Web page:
Diet may play an important role in the prevention and treatment of gout – provided you have the right information…

Gout is one of the oldest diseases in recorded medical history. It is an inherited disorder where the metabolism of purines (a breakdown product of protein metabolism) is impaired. Diet may play an important role in the prevention and treatment of gout.

Symptoms and Signs

Gout usually occurs in people from 35 years of age onwards and is characterised by arthritic pain, which is usually localised in a sudden attack which starts in the toes/big toe and progresses up the leg to the knees. As the disease advances, symptoms occur more frequently and are more prolonged.

Unaccustomed exercise or injury to the foot may encourage an episode of gout; however attacks have also been associated with excessive eating, drinking and exercise.

What happens in the body of someone that suffers from Gout?

In individuals with this inherited condition, uric acid may accumulate in the blood as a result of the abnormal purine metabolism. The uric acid in the blood may crystallize (as a result of the concentration of uric acid) in the fluid surrounding joints and tissue in the body. The uric acid crystals or uric acid salts may cause physical destruction of joint tissue (imagine sand in a hinge) and this may lead to chronic arthritis.

The purines, which are part of the metabolism of all human beings, may come from foods we eat or it may be the result of normal metabolism.

The main source of purines is not foods like tomato, as many people believe, but high protein foods and specific foods that contain high levels of purines. Purines from food contribute about 15 % of the total pool of purines in the body and many individuals may respond well to dietary changes to lower purines from food.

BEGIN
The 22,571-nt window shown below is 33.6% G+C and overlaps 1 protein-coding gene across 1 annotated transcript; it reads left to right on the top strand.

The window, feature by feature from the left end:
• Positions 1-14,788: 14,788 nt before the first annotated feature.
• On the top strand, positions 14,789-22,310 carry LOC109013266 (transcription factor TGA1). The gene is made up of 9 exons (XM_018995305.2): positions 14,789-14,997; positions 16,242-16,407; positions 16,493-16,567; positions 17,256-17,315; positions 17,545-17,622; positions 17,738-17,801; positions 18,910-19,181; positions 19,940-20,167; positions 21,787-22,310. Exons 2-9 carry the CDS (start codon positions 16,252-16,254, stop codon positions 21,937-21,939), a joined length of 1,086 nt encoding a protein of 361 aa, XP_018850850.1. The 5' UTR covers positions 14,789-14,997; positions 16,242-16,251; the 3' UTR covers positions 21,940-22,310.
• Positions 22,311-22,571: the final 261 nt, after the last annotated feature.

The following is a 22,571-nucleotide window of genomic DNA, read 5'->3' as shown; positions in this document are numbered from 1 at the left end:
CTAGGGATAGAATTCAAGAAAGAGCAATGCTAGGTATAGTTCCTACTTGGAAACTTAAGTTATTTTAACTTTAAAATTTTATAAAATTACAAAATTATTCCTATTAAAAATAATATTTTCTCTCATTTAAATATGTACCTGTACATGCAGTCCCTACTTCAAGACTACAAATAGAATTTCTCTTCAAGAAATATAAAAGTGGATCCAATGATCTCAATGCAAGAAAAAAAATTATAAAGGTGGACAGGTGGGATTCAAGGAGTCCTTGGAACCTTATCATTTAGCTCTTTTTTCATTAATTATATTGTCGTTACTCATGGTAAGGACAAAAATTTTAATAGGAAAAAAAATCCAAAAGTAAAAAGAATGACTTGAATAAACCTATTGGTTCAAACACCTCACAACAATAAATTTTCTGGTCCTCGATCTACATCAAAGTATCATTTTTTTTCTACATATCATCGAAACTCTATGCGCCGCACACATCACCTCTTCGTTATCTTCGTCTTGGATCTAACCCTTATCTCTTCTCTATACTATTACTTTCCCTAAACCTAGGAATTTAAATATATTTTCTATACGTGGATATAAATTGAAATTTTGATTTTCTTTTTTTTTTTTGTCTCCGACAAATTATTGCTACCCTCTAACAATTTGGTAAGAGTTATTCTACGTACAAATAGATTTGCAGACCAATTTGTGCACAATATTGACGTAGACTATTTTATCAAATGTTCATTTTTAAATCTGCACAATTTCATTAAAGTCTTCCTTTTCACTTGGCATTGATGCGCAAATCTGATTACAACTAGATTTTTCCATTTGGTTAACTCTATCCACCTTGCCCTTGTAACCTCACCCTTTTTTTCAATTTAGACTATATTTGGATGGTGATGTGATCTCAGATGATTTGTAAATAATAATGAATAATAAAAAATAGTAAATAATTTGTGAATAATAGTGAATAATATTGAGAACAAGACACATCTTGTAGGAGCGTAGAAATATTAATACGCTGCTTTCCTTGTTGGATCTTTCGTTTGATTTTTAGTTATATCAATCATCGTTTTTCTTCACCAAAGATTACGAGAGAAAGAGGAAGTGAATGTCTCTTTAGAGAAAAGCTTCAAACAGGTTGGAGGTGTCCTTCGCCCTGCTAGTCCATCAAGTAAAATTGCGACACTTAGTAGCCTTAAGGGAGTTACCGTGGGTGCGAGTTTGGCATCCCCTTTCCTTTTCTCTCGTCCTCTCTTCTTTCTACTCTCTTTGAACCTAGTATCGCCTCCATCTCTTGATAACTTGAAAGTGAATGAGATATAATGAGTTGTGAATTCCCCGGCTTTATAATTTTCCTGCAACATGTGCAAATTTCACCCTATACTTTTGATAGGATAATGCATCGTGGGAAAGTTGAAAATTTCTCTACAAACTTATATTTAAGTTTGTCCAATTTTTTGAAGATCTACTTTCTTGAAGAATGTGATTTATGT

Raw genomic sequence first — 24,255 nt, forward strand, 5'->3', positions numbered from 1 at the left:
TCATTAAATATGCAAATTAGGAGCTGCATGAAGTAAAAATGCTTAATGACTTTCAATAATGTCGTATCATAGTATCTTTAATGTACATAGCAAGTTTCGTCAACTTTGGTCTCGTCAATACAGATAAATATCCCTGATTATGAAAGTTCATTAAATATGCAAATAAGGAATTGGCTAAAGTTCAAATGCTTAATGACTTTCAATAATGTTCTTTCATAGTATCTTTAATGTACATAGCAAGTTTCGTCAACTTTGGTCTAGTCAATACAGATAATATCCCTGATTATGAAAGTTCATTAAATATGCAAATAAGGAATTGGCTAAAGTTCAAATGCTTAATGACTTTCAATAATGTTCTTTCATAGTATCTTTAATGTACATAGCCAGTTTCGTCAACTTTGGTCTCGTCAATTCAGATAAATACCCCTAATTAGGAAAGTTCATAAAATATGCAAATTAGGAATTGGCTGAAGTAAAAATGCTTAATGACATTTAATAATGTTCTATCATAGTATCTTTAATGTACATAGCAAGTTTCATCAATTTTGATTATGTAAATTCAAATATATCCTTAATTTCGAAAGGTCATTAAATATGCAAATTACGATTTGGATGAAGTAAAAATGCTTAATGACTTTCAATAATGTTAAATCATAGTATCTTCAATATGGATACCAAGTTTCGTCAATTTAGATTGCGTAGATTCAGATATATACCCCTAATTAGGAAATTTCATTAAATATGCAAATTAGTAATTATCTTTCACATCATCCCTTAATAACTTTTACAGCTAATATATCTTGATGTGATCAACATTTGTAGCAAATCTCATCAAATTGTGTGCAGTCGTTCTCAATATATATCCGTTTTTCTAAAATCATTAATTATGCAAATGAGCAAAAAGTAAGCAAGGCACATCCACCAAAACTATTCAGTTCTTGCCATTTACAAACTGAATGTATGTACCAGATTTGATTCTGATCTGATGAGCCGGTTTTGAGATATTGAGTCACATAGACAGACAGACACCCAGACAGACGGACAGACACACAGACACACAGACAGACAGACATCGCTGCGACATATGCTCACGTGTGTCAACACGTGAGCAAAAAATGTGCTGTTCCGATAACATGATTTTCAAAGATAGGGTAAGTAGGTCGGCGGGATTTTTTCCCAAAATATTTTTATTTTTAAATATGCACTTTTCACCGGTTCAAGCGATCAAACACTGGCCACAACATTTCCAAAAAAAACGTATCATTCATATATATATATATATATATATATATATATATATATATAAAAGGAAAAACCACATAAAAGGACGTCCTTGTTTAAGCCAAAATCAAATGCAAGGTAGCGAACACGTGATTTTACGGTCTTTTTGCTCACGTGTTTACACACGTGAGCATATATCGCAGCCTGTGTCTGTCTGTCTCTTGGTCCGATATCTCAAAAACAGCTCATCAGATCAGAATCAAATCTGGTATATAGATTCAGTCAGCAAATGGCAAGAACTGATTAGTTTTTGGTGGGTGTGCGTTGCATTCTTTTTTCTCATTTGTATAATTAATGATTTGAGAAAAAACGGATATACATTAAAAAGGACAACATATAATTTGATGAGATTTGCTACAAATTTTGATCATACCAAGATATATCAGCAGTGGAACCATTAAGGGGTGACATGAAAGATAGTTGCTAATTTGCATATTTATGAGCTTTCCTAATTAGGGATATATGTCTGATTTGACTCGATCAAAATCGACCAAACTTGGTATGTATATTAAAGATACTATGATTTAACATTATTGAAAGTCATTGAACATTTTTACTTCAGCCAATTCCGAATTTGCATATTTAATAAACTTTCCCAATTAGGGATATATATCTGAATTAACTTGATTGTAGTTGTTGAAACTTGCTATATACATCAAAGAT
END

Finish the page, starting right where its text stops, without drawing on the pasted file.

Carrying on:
To prevent and treat gout, it is important to look at both reducing purines from food as well as minimizing the formation of uric acid in the body. This is achieved when one is able to avoid foods that contain higher levels of purines, large portions of meat and other animal products and irregular eating. It is also important to avoid sudden strenuous exercise. and to always drink enough water.

Nutritional treatment and prevention of gout

There are three main factors that need to be considered when treating gout. These may be in addition to the medication prescribed for the treatment of severe gout.

• Dietary intake of purines
• Fluid intake
• Physical activity.

The following may result in gout symptoms:

• Sudden uncontrolled weight loss
• Overeating (going to a wedding, a party or eating nothing all day and then a big meal at night)
• Too much alcohol
• Fatty foods
• Infrequent meals
• Strenuous activity that one is not accustomed to
• Medication such as diuretics (thiazide diuretics)

For more information on adjusting your diet and important changes in lifestyle that may be useful to prevent and treat gout,please subscribe to our website and download the nutrition advice pertaining to GOUT in the HEALTH TOOLS sections.

Gout – nutrition steps to help prevent this condition